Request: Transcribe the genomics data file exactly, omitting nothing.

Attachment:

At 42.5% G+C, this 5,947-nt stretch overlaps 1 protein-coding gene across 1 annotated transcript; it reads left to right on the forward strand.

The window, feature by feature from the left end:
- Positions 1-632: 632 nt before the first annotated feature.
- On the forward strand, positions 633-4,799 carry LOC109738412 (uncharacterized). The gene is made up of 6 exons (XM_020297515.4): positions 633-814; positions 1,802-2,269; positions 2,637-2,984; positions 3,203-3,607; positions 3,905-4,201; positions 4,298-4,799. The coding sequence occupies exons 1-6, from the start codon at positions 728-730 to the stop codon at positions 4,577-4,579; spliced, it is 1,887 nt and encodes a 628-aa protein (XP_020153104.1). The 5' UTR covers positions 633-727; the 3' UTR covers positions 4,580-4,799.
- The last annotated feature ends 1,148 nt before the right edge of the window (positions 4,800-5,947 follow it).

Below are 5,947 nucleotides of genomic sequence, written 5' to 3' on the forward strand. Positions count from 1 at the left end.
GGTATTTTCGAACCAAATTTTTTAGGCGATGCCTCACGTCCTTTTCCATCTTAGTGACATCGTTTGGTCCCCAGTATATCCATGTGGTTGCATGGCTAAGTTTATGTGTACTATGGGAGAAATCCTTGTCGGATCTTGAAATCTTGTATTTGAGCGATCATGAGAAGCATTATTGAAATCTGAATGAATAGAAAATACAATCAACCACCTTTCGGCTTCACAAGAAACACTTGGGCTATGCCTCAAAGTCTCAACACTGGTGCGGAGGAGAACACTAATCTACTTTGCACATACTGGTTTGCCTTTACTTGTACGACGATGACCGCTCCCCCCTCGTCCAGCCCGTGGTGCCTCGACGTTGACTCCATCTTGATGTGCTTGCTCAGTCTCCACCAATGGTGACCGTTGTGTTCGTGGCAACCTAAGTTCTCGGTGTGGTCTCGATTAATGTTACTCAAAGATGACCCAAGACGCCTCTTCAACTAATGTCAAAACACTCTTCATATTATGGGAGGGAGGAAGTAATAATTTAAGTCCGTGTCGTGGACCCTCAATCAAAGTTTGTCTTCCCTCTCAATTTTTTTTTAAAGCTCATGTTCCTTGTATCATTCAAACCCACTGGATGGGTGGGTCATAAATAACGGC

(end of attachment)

At 42.5% G+C, this 5,947-nt stretch overlaps 1 protein-coding gene across 1 annotated transcript; it reads left to right on the forward strand.

The window, feature by feature from the left end:
- Positions 1-632: 632 nt before the first annotated feature.
- On the forward strand, positions 633-4,799 carry LOC109738412 (uncharacterized). The gene is made up of 6 exons (XM_020297515.4): positions 633-814; positions 1,802-2,269; positions 2,637-2,984; positions 3,203-3,607; positions 3,905-4,201; positions 4,298-4,799. The coding sequence occupies exons 1-6, from the start codon at positions 728-730 to the stop codon at positions 4,577-4,579; spliced, it is 1,887 nt and encodes a 628-aa protein (XP_020153104.1). The 5' UTR covers positions 633-727; the 3' UTR covers positions 4,580-4,799.
- The last annotated feature ends 1,148 nt before the right edge of the window (positions 4,800-5,947 follow it).

Below are 5,947 nucleotides of genomic sequence, written 5' to 3' on the forward strand. Positions count from 1 at the left end.
GGTATTTTCGAACCAAATTTTTTAGGCGATGCCTCACGTCCTTTTCCATCTTAGTGACATCGTTTGGTCCCCAGTATATCCATGTGGTTGCATGGCTAAGTTTATGTGTACTATGGGAGAAATCCTTGTCGGATCTTGAAATCTTGTATTTGAGCGATCATGAGAAGCATTATTGAAATCTGAATGAATAGAAAATACAATCAACCACCTTTCGGCTTCACAAGAAACACTTGGGCTATGCCTCAAAGTCTCAACACTGGTGCGGAGGAGAACACTAATCTACTTTGCACATACTGGTTTGCCTTTACTTGTACGACGATGACCGCTCCCCCCTCGTCCAGCCCGTGGTGCCTCGACGTTGACTCCATCTTGATGTGCTTGCTCAGTCTCCACCAATGGTGACCGTTGTGTTCGTGGCAACCTAAGTTCTCGGTGTGGTCTCGATTAATGTTACTCAAAGATGACCCAAGACGCCTCTTCAACTAATGTCAAAACACTCTTCATATTATGGGAGGGAGGAAGTAATAATTTAAGTCCGTGTCGTGGACCCTCAATCAAAGTTTGTCTTCCCTCTCAATTTTTTTTTAAAGCTCATGTTCCTTGTATCATTCAAACCCACTGGATGGGTGGGTCATAAATAACGGC